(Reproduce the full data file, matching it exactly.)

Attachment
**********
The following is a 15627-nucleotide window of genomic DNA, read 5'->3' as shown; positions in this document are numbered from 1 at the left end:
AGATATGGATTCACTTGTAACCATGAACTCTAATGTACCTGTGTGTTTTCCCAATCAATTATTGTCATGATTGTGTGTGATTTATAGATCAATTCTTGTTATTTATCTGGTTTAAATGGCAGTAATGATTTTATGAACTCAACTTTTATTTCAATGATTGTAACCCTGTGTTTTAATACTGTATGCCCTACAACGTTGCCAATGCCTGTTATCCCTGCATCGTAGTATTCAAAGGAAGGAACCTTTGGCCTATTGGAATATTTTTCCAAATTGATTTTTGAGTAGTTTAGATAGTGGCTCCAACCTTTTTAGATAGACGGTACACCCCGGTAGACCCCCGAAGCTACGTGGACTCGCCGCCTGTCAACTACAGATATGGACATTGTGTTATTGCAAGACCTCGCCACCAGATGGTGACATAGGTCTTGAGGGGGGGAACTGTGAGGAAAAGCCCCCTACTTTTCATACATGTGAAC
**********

The following is a 15627-nucleotide window of genomic DNA, read 5'->3' as shown; positions in this document are numbered from 1 at the left end:
AGATATGGATTCACTTGTAACCATGAACTCTAATGTACCTGTGTGTTTTCCCAATCAATTATTGTCATGATTGTGTGTGATTTATAGATCAATTCTTGTTATTTATCTGGTTTAAATGGCAGTAATGATTTTATGAACTCAACTTTTATTTCAATGATTGTAACCCTGTGTTTTAATACTGTATGCCCTACAACGTTGCCAATGCCTGTTATCCCTGCATCGTAGTATTCAAAGGAAGGAACCTTTGGCCTATTGGAATATTTTTCCAAATTGATTTTTGAGTAGTTTAGATAGTGGCTCCAACCTTTTTAGATAGACGGTACACCCCGGTAGACCCCCGAAGCTACGTGGACTCGCCGCCTGTCAACTACAGATATGGACATTGTGTTATTGCAAGACCTCGCCACCAGATGGTGACATAGGTCTTGAGGGGGGGAACTGTGAGGAAAAGCCCCCTACTTTTCATACATGTGAAC